#217. Should you buy a Pentax 645Z (implied: or a Sony A7R)?

By pascaljappy | Opinion

Apr 18

In late 2010, Pentax stunned the Medium Format photo world by releasing a 40Mpix camera at a price point that seriously undercut the competition’s. Using a 44x33mm CCD, it slightly outresolved the best full-frame DSLRs such as the D800e at base ISO, but crumbled rapidly after ISO 800 and suffered from lower dynamic range.


Today, Pentax is back with a 51.4Mpx CMOS sensor from Sony and an even “cheaper” retail price. Irresistible? Dunno …

Back in early 2011, the lure of larger sensors and larger pixels was strong. Today, things have changed quite a lot and cameras such as the Sony A7R provide amateurs and pros with all the technical quality required to create excellent 40 inch prints in a small and easy package.


So how do the two compare ?

In terms of absolute resolution, there’s not much in it. At 8256×6192 pixels (Pentax) vs 7360×4912 pixels (Sony), there’s only a 12% increase on the long side and 26% on the other. Hardly noticeable in most prints. And since the two sensors share similar technology, there won’t be difference in per-pixel quality. The 18% larger pixels on the Pentax won’t be the source of a quantum leap in quality either. Call it a *very* slight win for the Pentax, on paper.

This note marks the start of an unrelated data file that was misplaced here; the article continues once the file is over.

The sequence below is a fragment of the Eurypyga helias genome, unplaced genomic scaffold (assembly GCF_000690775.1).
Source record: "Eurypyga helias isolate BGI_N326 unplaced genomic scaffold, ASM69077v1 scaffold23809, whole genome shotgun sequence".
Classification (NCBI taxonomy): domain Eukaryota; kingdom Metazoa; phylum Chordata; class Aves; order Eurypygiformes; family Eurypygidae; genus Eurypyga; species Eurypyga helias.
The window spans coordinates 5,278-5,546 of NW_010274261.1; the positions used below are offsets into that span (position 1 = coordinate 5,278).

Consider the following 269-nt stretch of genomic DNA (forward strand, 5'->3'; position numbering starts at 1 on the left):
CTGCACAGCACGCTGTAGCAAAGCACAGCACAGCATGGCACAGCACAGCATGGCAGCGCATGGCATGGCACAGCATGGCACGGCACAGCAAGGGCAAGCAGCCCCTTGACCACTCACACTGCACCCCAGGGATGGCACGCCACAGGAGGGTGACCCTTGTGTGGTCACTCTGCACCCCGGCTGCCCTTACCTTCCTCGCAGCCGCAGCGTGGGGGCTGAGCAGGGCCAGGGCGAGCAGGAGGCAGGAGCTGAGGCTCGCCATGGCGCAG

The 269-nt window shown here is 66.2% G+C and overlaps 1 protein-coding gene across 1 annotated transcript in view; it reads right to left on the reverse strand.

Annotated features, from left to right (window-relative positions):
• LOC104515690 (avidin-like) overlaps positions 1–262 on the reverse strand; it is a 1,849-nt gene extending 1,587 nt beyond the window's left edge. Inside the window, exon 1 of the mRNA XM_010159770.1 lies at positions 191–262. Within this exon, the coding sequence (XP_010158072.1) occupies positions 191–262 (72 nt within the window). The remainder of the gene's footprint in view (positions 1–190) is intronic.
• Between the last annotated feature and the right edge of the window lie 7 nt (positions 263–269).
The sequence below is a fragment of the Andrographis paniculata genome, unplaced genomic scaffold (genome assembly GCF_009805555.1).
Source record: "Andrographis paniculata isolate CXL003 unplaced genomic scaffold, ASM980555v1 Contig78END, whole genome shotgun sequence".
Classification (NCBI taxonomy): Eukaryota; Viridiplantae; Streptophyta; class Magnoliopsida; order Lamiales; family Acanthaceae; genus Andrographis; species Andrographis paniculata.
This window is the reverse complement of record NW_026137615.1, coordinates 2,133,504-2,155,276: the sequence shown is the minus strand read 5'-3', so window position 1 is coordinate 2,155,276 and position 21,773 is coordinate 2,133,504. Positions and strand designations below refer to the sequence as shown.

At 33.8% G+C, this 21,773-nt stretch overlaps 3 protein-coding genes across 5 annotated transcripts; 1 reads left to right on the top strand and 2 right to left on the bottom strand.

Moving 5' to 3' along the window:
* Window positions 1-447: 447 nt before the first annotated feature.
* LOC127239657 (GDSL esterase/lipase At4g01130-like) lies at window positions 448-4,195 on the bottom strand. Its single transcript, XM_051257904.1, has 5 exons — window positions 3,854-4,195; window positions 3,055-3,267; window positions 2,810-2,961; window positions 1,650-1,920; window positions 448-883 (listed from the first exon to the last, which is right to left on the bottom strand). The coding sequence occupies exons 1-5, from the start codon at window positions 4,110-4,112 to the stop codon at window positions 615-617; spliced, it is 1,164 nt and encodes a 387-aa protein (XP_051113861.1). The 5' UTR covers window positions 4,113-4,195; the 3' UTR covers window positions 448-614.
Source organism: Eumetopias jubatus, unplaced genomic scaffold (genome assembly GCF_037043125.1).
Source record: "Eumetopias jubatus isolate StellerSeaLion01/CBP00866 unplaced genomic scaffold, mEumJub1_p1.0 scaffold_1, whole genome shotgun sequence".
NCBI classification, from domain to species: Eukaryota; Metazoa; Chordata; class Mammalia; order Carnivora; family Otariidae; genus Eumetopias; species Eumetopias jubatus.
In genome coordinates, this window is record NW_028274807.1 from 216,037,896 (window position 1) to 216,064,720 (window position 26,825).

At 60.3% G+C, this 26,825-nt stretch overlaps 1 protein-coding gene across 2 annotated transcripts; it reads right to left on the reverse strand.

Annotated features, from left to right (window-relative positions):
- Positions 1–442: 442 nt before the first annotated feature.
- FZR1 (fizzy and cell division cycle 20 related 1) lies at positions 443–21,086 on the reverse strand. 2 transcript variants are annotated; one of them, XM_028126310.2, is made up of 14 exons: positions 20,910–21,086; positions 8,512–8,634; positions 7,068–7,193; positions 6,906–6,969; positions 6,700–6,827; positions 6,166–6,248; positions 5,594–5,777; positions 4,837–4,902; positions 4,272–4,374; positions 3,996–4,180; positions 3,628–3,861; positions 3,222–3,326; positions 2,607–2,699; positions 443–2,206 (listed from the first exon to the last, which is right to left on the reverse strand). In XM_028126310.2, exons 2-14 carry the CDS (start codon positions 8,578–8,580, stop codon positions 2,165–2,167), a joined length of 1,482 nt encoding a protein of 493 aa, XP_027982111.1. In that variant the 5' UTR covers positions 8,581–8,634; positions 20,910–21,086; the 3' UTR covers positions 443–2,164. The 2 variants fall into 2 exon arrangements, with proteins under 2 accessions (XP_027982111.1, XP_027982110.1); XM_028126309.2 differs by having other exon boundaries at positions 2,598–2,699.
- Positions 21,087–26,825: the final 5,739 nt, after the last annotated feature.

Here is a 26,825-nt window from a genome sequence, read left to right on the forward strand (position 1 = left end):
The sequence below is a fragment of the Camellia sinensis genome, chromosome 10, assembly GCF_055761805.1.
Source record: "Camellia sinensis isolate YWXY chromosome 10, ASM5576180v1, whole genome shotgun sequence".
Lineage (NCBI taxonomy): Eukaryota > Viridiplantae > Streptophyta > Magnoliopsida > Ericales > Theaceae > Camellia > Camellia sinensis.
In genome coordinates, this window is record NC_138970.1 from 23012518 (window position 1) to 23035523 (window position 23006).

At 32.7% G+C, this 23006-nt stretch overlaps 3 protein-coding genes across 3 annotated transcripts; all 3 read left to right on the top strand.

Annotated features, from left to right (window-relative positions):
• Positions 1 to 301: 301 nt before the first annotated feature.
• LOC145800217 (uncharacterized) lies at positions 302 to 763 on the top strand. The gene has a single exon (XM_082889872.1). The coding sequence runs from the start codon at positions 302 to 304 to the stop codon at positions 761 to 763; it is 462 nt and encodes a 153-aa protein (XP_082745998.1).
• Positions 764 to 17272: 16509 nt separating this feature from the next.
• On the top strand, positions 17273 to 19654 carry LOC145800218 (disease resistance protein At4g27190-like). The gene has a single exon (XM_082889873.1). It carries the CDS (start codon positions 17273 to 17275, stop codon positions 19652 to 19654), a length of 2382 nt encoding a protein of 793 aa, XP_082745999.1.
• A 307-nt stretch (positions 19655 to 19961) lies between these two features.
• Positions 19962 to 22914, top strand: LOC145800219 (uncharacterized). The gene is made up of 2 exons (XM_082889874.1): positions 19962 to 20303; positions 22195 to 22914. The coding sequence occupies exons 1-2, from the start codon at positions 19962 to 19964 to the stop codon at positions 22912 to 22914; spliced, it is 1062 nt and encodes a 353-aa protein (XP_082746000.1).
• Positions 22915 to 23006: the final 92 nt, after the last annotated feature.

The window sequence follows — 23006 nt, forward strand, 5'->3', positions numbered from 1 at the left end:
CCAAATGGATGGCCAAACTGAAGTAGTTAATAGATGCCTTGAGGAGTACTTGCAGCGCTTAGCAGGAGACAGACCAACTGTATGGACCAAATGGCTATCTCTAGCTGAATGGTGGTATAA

What’s much more important to my eyes is the 4:3 format which is more pleasant and often requires less cropping. A clear win for Pentax.

Pentax wins because of its more extensive and reasonably priced range. Sony have now almost reached a point where they produce more full frame bodies than full frame lenses, so any reference to a range is laughing matter.

But, what Sony lenses have released are mostly excellent and significantly cheaper. The Sony/Zeiss FE 35 and FE 55 and absolutely stunning lenses that few other – regardless of price or format – can touch.

Contrast this with the more extensive Pentax SMC range, below:

  • SMC-FA 645 75MM f/2.8
  • SMC-FA 645 45MM f/2.8
  • SMCP-FA 645 150mm f/2.8 IF
  • SMC PENTAX-FA* 645 300MM f/5.6 ED IF
  • SMC-FA 645 400MM f/5.6 ED IF
  • SMC-FA 645 ZOOM 45-85 f/4.5
  • SMCP-FA 645 120mm f/4 MACRO
  • SMCP-FA 645 200MM f/4 IF
  • SMCP-FA 645 80-160 f/4.5
  • SMCP-FA 645 33-55 f/4.5 AL
  • SMCP-FA 645 ZOOM 150-300MM f/5.6 ED
  • SMCP-FA 645 35mm f/3.5 AL IF
  • SMCP-FA 645 55-110 f/5.6

And add the endless pile of older Pentax 645 lenses available very cheap in second-hand stores and on eBay and the possibilities are infinite.

However, these are much larger than the Sony’s and not always as bitingly sharp. Besides, the A7r can also count on a large variety of legacy glass, one I am particularly fond of being the very affordable Leica-R range. Because of the price, weight and sharpness advantage, I feel the A7r catches up with the Pentax here. Call it a draw.